Hello friends, today I want to tell you a story. Get your snacks ready, we’re going to be talking about The Babysitters Club.
The Babysitters Club has been rebooted by Netflix and I’m here for it. Growing up, I LOVED reading The Babysitters Club. Every time my mom would take me to the library, those were the books I’d look for. It’s one of, if not the, first book series I started collecting.
My old library used to have a cart near the back where they would sell books for 50 cents. My mom would let me buy two a week on the condition that I would finish them before buying more. I always finished them within the week.
My goal was to read every one of those books. I honestly don’t remember if I ever did, but I’m sure I got pretty close. I was obsessed with the series and it taught me a lot growing up.
I never had sisters or other girls near my age in my family. All my cousins at the time were boys. I wasn’t allowed to have friends over and I only talked to them at school. All I really had were my books.
The Babysitters Club taught me about healthy friendships, conflict resolution, Type I Diabetes, and boys. Even though they came out in the 80s and 90s, they were a staple in my classroom and library shelves.
I put off watching the series reboot when it first came out because I knew it was something I wanted to give my whole attention to. If I put a show on in the background, I won’t catch the cinematography. I also tend to get super distracted so I’d probably miss out on the plot too. When there’s a show or movie I really want to watch, I set up a full block of time to give it the attention it deserves.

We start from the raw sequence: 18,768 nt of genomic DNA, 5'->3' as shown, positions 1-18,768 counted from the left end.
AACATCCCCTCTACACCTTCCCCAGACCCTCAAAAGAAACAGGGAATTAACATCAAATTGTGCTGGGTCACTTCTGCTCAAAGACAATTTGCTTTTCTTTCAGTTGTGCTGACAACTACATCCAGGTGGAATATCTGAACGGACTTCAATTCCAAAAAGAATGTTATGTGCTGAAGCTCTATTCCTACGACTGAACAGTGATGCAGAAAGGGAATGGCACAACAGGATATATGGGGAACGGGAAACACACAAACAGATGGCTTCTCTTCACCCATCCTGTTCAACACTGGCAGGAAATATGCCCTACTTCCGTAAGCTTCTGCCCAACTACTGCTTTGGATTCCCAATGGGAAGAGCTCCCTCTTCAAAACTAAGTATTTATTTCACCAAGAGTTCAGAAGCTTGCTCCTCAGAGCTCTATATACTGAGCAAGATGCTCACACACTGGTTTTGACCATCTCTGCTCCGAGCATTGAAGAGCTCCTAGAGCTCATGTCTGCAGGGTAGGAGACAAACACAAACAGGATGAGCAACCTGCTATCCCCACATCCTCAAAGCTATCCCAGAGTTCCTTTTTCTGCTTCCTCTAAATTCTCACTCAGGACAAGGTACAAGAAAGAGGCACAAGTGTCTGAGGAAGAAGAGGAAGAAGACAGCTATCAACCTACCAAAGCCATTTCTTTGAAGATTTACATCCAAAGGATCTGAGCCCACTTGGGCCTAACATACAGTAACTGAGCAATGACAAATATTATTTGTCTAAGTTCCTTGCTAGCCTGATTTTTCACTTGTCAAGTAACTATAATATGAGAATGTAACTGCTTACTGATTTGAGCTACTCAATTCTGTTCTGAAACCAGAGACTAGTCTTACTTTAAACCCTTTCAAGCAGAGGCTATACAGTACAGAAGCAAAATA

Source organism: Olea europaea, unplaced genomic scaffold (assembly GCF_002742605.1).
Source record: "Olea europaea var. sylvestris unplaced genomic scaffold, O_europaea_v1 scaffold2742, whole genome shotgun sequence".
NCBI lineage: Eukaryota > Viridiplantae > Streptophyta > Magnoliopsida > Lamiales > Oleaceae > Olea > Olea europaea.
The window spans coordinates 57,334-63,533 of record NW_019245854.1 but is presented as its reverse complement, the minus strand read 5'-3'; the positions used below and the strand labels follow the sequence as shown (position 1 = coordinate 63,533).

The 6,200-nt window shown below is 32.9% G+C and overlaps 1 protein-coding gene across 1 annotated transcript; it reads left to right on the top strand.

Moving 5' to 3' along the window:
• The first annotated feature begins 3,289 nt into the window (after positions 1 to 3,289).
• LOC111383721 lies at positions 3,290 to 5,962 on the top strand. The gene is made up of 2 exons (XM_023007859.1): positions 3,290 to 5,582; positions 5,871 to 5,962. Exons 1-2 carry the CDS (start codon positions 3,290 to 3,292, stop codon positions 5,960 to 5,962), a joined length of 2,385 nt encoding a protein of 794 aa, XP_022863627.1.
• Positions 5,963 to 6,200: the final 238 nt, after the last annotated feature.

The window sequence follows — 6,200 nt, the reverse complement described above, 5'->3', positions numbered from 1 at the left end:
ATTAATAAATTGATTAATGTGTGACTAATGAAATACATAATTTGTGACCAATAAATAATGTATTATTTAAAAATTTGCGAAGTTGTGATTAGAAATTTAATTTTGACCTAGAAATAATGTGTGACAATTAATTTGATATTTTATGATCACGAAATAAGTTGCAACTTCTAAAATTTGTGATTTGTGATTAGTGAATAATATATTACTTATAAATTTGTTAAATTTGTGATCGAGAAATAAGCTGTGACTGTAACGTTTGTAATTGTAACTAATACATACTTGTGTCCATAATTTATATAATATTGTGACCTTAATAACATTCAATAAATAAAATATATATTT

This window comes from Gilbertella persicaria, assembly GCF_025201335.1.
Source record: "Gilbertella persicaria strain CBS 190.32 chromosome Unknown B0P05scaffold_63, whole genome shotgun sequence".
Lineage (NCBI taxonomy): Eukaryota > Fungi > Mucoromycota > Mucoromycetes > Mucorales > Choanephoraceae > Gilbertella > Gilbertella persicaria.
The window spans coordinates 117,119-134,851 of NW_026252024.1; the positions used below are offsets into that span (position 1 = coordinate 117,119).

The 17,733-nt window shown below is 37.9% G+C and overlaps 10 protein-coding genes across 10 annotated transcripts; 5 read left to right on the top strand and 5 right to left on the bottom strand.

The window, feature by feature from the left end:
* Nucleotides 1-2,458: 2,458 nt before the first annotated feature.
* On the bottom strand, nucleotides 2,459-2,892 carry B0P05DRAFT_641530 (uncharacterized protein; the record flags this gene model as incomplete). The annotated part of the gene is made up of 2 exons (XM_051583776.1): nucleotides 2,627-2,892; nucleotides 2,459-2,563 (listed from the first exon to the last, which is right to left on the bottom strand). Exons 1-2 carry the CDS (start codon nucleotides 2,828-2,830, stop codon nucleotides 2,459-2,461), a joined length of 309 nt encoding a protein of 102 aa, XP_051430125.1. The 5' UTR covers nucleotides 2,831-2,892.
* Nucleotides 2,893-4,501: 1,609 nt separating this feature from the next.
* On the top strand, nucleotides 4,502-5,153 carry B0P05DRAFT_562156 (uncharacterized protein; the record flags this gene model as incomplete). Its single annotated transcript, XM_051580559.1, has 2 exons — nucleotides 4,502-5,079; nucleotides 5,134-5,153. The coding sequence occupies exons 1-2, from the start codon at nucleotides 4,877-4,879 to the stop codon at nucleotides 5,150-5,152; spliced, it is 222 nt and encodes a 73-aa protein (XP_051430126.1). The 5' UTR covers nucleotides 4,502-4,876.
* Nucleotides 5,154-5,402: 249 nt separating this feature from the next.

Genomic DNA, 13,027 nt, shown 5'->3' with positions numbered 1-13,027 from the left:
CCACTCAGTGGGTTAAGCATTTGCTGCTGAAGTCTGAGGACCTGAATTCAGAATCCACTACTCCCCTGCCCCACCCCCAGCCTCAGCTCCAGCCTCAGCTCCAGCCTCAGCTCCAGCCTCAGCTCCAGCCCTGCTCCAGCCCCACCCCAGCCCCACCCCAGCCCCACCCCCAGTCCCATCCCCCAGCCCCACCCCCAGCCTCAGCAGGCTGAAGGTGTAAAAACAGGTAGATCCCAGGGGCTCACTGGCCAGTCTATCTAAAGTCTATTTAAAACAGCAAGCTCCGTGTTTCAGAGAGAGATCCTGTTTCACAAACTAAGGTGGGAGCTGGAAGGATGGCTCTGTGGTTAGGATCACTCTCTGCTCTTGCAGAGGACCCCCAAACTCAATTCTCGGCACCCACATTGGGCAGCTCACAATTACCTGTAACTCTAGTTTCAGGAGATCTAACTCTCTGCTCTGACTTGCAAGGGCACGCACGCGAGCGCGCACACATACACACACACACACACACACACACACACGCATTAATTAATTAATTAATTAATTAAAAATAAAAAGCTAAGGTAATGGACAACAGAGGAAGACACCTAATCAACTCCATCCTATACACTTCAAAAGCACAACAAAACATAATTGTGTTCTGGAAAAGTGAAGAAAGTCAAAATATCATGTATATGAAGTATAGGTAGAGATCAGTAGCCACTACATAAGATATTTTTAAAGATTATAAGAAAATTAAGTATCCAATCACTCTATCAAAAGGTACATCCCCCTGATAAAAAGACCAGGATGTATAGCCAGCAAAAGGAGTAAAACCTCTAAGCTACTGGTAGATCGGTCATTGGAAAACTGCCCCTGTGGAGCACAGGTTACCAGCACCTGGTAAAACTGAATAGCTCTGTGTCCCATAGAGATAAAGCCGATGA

I watched The Babysitters Club on Netflix this past week and LOVED it! It brought up so many memories and I feel like the show really did the book justice. The casting was perfect, the acting was top tier, and the writers did a great job of bringing in modern issues. I really liked how they made Mary Anne biracial and brought in more modern issues. There was even LGBTQ+ rep.
My younger cousins actually watched it too (they haven’t read the books though) and they also loved it. It definitely feels like an all-ages kind of show.
Netflix also put out The Claudia Kishi Club, which is a short documentary (only 17 minutes long) that shows how Claudia Kishi’s character impacted Asian Americans readers growing up in the 80s and 90s. The people in the documentary went on to be artists, writers, and one of them worked on the actual Netflix reboot. It just reinforces how powerful and important representation is.
All this to say, I’m so thankful to have had books like The Babysitters Club to keep me busy growing up. If you haven’t seen the reboot yet, take this as a push to start it.